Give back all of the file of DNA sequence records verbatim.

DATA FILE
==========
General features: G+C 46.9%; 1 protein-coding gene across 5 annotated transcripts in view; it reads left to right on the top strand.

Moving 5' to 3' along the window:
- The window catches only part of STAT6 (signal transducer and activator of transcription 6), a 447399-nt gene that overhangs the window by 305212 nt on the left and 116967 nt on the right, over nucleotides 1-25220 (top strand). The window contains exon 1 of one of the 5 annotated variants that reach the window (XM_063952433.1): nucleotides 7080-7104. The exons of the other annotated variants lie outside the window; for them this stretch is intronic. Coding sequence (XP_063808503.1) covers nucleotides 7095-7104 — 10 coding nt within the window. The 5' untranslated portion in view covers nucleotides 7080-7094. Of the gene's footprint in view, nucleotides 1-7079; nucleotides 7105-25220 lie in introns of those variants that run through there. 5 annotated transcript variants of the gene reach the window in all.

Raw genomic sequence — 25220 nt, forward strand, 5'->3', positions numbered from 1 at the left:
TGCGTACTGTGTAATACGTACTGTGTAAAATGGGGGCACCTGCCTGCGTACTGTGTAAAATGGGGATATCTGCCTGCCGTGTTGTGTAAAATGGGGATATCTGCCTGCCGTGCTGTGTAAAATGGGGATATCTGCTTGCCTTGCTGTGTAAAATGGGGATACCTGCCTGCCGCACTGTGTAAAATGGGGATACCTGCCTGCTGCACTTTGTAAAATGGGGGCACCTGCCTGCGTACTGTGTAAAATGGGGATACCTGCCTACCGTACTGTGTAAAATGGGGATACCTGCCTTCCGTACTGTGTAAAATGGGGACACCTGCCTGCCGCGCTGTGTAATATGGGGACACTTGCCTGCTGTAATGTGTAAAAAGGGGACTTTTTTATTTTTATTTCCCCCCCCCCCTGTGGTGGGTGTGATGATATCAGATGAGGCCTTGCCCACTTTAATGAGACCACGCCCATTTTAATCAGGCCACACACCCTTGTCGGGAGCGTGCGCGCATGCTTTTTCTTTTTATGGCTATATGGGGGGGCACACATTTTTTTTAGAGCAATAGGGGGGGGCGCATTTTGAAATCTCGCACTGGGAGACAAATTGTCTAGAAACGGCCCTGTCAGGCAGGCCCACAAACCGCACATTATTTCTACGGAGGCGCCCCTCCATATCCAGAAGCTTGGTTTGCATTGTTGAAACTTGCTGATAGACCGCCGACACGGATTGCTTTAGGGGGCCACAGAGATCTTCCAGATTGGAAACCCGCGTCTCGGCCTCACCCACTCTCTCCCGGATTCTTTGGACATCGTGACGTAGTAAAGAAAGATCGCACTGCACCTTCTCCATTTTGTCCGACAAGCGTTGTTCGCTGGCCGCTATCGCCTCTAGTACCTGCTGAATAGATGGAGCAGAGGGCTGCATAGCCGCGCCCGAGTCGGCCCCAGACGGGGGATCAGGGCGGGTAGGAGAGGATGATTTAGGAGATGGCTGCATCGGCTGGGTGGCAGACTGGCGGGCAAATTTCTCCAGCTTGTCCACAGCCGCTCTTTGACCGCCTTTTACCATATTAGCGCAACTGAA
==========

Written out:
General features: G+C 46.9%; 1 protein-coding gene across 5 annotated transcripts in view; it reads left to right on the top strand.

Moving 5' to 3' along the window:
- The window catches only part of STAT6 (signal transducer and activator of transcription 6), a 447399-nt gene that overhangs the window by 305212 nt on the left and 116967 nt on the right, over nucleotides 1-25220 (top strand). The window contains exon 1 of one of the 5 annotated variants that reach the window (XM_063952433.1): nucleotides 7080-7104. The exons of the other annotated variants lie outside the window; for them this stretch is intronic. Coding sequence (XP_063808503.1) covers nucleotides 7095-7104 — 10 coding nt within the window. The 5' untranslated portion in view covers nucleotides 7080-7094. Of the gene's footprint in view, nucleotides 1-7079; nucleotides 7105-25220 lie in introns of those variants that run through there. 5 annotated transcript variants of the gene reach the window in all.

Raw genomic sequence — 25220 nt, forward strand, 5'->3', positions numbered from 1 at the left:
TGCGTACTGTGTAATACGTACTGTGTAAAATGGGGGCACCTGCCTGCGTACTGTGTAAAATGGGGATATCTGCCTGCCGTGTTGTGTAAAATGGGGATATCTGCCTGCCGTGCTGTGTAAAATGGGGATATCTGCTTGCCTTGCTGTGTAAAATGGGGATACCTGCCTGCCGCACTGTGTAAAATGGGGATACCTGCCTGCTGCACTTTGTAAAATGGGGGCACCTGCCTGCGTACTGTGTAAAATGGGGATACCTGCCTACCGTACTGTGTAAAATGGGGATACCTGCCTTCCGTACTGTGTAAAATGGGGACACCTGCCTGCCGCGCTGTGTAATATGGGGACACTTGCCTGCTGTAATGTGTAAAAAGGGGACTTTTTTATTTTTATTTCCCCCCCCCCCTGTGGTGGGTGTGATGATATCAGATGAGGCCTTGCCCACTTTAATGAGACCACGCCCATTTTAATCAGGCCACACACCCTTGTCGGGAGCGTGCGCGCATGCTTTTTCTTTTTATGGCTATATGGGGGGGCACACATTTTTTTTAGAGCAATAGGGGGGGGCGCATTTTGAAATCTCGCACTGGGAGACAAATTGTCTAGAAACGGCCCTGTCAGGCAGGCCCACAAACCGCACATTATTTCTACGGAGGCGCCCCTCCATATCCAGAAGCTTGGTTTGCATTGTTGAAACTTGCTGATAGACCGCCGACACGGATTGCTTTAGGGGGCCACAGAGATCTTCCAGATTGGAAACCCGCGTCTCGGCCTCACCCACTCTCTCCCGGATTCTTTGGACATCGTGACGTAGTAAAGAAAGATCGCACTGCACCTTCTCCATTTTGTCCGACAAGCGTTGTTCGCTGGCCGCTATCGCCTCTAGTACCTGCTGAATAGATGGAGCAGAGGGCTGCATAGCCGCGCCCGAGTCGGCCCCAGACGGGGGATCAGGGCGGGTAGGAGAGGATGATTTAGGAGATGGCTGCATCGGCTGGGTGGCAGACTGGCGGGCAAATTTCTCCAGCTTGTCCACAGCCGCTCTTTGACCGCCTTTTACCATATTAGCGCAACTGAA